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Dutch PM Urges Russia's Putin to Help Plane Disaster Probe

  • VOA News

Netherlands' Prime Minister Mark Rutte (C) speaks, as he is flanked by Netherlands' Foreign Minister Frans Timmermans (R) and Justice Minister Ivo Opstelten (L) during a news conference at The Hague, July 18, 2014.

Netherlands' Prime Minister Mark Rutte (C) speaks, as he is flanked by Netherlands' Foreign Minister Frans Timmermans (R) and Justice Minister Ivo Opstelten (L) during a news conference at The Hague, July 18, 2014.

Dutch Prime Minister Mark Rutte says he had a "very intense" phone conversation with Russian President Vladimir Putin Saturday, in which he urged the Russian leader to use his influence over Ukraine's separatists to help in the investigation of the Malaysian plane shot down over Ukraine.

Rutte said he told Putin that he must "show the world" he intends to help.

More than half of the plane's 298 passengers and crew -- all killed in the strike -- were Dutch. Rutte said he was "shocked" by images of rebels picking through victims' possessions and walking around the crash site.

Dutch Foreign Minister Frans Timmermans said Saturday people in the Netherlands are "furious" at the news of bodies being dragged around and the site being treated "improperly."

St. Jan Cathedral is filled with people attending the evening vigil for those who were killed in the Malaysia Airlines Flight MH17 plane crash, in Den Bosch, Netherlands, July 19, 2014.

St. Jan Cathedral is filled with people attending the evening vigil for those who were killed in the Malaysia Airlines Flight MH17 plane crash, in Den Bosch, Netherlands, July 19, 2014.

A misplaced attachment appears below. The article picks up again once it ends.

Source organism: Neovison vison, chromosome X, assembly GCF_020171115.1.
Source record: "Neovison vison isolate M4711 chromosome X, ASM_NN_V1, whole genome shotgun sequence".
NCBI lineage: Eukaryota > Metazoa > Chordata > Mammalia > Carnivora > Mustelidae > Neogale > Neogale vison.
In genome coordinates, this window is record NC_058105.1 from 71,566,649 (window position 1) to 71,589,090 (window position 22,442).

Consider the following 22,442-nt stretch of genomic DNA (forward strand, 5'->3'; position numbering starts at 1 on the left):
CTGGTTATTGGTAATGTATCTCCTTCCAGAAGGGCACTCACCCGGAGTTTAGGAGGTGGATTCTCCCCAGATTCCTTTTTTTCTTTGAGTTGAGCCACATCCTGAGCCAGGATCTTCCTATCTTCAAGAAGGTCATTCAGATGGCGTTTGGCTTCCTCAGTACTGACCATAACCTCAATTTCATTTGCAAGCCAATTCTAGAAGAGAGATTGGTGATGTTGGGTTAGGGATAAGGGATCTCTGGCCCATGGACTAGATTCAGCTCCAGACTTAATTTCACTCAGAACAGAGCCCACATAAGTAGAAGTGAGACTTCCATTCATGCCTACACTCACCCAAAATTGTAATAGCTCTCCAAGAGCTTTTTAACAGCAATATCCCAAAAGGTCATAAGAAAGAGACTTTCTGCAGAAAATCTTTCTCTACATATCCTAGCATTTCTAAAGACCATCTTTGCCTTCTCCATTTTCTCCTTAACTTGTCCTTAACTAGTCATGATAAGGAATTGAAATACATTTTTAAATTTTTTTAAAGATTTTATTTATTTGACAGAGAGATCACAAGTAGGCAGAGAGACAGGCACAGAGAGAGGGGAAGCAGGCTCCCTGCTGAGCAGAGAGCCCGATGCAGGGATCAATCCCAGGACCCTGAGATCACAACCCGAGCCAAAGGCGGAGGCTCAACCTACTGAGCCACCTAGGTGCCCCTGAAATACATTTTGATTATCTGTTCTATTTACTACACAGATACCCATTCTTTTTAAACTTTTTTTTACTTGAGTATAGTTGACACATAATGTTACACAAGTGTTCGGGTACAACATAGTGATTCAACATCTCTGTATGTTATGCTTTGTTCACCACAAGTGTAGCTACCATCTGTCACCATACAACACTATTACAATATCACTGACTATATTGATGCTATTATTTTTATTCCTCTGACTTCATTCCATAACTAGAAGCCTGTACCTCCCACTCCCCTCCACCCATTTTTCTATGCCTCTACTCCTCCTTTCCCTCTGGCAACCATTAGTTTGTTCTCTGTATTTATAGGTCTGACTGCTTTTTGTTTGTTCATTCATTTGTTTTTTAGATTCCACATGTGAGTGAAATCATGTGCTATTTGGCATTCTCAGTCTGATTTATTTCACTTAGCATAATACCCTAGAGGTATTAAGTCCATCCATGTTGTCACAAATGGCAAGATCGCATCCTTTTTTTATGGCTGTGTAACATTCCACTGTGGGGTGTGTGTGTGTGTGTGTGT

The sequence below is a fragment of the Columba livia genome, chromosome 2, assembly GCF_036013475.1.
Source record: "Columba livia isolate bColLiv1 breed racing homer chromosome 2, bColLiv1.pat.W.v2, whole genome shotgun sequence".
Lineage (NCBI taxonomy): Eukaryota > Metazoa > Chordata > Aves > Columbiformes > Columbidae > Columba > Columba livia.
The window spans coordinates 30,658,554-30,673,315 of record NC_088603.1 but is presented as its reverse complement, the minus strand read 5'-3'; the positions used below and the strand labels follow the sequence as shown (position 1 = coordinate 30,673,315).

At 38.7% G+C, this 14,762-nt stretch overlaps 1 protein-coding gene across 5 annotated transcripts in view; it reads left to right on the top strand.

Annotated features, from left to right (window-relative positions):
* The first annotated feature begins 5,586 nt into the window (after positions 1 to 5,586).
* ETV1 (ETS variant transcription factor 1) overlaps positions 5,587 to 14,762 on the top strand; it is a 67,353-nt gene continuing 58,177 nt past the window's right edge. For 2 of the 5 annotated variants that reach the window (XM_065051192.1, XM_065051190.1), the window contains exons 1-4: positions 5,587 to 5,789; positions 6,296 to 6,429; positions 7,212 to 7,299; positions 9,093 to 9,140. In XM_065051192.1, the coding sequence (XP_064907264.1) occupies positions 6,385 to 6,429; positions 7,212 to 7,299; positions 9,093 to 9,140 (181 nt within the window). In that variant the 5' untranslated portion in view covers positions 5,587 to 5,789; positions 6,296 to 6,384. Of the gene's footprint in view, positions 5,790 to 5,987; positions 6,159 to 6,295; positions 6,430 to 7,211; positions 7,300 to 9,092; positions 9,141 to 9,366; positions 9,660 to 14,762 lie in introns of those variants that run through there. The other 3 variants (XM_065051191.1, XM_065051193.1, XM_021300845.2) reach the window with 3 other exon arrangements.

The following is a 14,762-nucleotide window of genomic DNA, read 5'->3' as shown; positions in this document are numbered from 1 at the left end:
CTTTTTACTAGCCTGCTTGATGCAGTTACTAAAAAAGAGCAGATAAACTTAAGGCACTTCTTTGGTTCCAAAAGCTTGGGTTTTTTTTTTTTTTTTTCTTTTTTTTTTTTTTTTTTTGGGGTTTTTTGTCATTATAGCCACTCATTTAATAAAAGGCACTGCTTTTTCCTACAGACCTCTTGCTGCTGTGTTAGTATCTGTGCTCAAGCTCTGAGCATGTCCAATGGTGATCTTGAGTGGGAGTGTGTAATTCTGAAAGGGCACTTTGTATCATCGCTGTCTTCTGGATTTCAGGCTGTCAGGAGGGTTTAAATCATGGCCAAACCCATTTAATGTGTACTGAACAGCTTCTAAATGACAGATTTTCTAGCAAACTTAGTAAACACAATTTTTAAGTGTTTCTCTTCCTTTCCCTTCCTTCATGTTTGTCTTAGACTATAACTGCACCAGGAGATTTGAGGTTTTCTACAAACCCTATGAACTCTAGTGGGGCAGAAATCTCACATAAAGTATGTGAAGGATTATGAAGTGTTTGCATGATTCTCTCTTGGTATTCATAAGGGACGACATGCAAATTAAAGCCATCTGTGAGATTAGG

Speaking in Kyiv alongside Ukrainian President Petro Poroshenko, Timmermans said Dutch officials want to know who did this and want the proof to be there.

Poroshenko reassured officials the Ukrainian government is "doing everything possible" to allow a transparent investigation under the leadership of the International Civil Aviation Organization.

Russia, meanwhile, has denied involvement in the strike and agreed on the need for an international investigation.

In a phone call Saturday, Putin and German Chancellor Angela Merkel agreed that an independent, international commission led by the International Civil Aviation Organization should be granted quick access to the crash site.

But British Foreign Secretary Philip Hammond said international investigators were "not getting enough support" from Russia.

Hammond told reporters Saturday the Russians were not using their influence effectively enough to get the Ukrainian separatists in control of the site to allow the access needed. He said the world's eyes will be on Russia to see that the country delivers.

U.S. President Barack Obama said Friday that evidence indicates a surface-to-air-missile shot down the Malaysian plane Thursday and that it was fired from territory controlled by pro-Russian separatists.

Obama called the deaths an "outrage of unspeakable proportions" and a "wake-up call" for Europe and the world that there are consequences to an escalating conflict in eastern Ukraine.

Russia's foreign ministry said U.S. Secretary of State John Kerry and Russian Foreign Minister Sergei Lavrov agreed in a phone call Saturday that both countries will use their influence on the two sides of the Ukrainian conflict to end hostilities.


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